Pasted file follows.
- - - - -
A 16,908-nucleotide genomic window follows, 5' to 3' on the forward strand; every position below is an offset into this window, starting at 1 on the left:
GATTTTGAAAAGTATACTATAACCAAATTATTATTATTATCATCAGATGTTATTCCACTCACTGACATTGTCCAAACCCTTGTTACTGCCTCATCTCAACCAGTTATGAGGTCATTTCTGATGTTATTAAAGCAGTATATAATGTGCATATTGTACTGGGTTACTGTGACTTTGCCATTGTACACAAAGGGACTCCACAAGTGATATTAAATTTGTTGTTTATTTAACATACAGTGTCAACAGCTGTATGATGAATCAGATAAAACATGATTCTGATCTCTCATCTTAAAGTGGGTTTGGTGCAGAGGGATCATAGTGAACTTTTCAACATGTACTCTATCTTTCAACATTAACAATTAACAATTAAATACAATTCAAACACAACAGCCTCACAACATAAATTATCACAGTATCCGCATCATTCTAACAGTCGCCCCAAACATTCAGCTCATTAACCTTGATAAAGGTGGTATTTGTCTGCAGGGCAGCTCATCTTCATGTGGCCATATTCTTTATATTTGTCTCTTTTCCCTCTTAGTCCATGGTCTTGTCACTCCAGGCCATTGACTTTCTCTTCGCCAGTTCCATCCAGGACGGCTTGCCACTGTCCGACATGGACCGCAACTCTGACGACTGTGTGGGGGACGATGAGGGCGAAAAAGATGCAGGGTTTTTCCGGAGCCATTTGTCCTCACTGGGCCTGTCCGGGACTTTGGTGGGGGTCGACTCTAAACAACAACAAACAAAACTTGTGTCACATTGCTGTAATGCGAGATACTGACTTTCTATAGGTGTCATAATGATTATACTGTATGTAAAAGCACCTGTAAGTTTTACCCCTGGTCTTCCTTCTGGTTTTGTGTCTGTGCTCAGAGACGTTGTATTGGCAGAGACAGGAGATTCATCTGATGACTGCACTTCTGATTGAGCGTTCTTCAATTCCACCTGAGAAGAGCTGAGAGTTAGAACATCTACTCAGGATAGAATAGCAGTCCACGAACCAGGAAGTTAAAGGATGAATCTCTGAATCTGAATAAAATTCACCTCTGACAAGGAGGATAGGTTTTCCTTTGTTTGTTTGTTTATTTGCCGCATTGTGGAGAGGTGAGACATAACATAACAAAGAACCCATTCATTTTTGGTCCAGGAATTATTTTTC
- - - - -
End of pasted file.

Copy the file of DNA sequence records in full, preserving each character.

A 16,908-nucleotide genomic window follows, 5' to 3' on the forward strand; every position below is an offset into this window, starting at 1 on the left:
GATTTTGAAAAGTATACTATAACCAAATTATTATTATTATCATCAGATGTTATTCCACTCACTGACATTGTCCAAACCCTTGTTACTGCCTCATCTCAACCAGTTATGAGGTCATTTCTGATGTTATTAAAGCAGTATATAATGTGCATATTGTACTGGGTTACTGTGACTTTGCCATTGTACACAAAGGGACTCCACAAGTGATATTAAATTTGTTGTTTATTTAACATACAGTGTCAACAGCTGTATGATGAATCAGATAAAACATGATTCTGATCTCTCATCTTAAAGTGGGTTTGGTGCAGAGGGATCATAGTGAACTTTTCAACATGTACTCTATCTTTCAACATTAACAATTAACAATTAAATACAATTCAAACACAACAGCCTCACAACATAAATTATCACAGTATCCGCATCATTCTAACAGTCGCCCCAAACATTCAGCTCATTAACCTTGATAAAGGTGGTATTTGTCTGCAGGGCAGCTCATCTTCATGTGGCCATATTCTTTATATTTGTCTCTTTTCCCTCTTAGTCCATGGTCTTGTCACTCCAGGCCATTGACTTTCTCTTCGCCAGTTCCATCCAGGACGGCTTGCCACTGTCCGACATGGACCGCAACTCTGACGACTGTGTGGGGGACGATGAGGGCGAAAAAGATGCAGGGTTTTTCCGGAGCCATTTGTCCTCACTGGGCCTGTCCGGGACTTTGGTGGGGGTCGACTCTAAACAACAACAAACAAAACTTGTGTCACATTGCTGTAATGCGAGATACTGACTTTCTATAGGTGTCATAATGATTATACTGTATGTAAAAGCACCTGTAAGTTTTACCCCTGGTCTTCCTTCTGGTTTTGTGTCTGTGCTCAGAGACGTTGTATTGGCAGAGACAGGAGATTCATCTGATGACTGCACTTCTGATTGAGCGTTCTTCAATTCCACCTGAGAAGAGCTGAGAGTTAGAACATCTACTCAGGATAGAATAGCAGTCCACGAACCAGGAAGTTAAAGGATGAATCTCTGAATCTGAATAAAATTCACCTCTGACAAGGAGGATAGGTTTTCCTTTGTTTGTTTGTTTATTTGCCGCATTGTGGAGAGGTGAGACATAACATAACAAAGAACCCATTCATTTTTGGTCCAGGAATTATTTTTC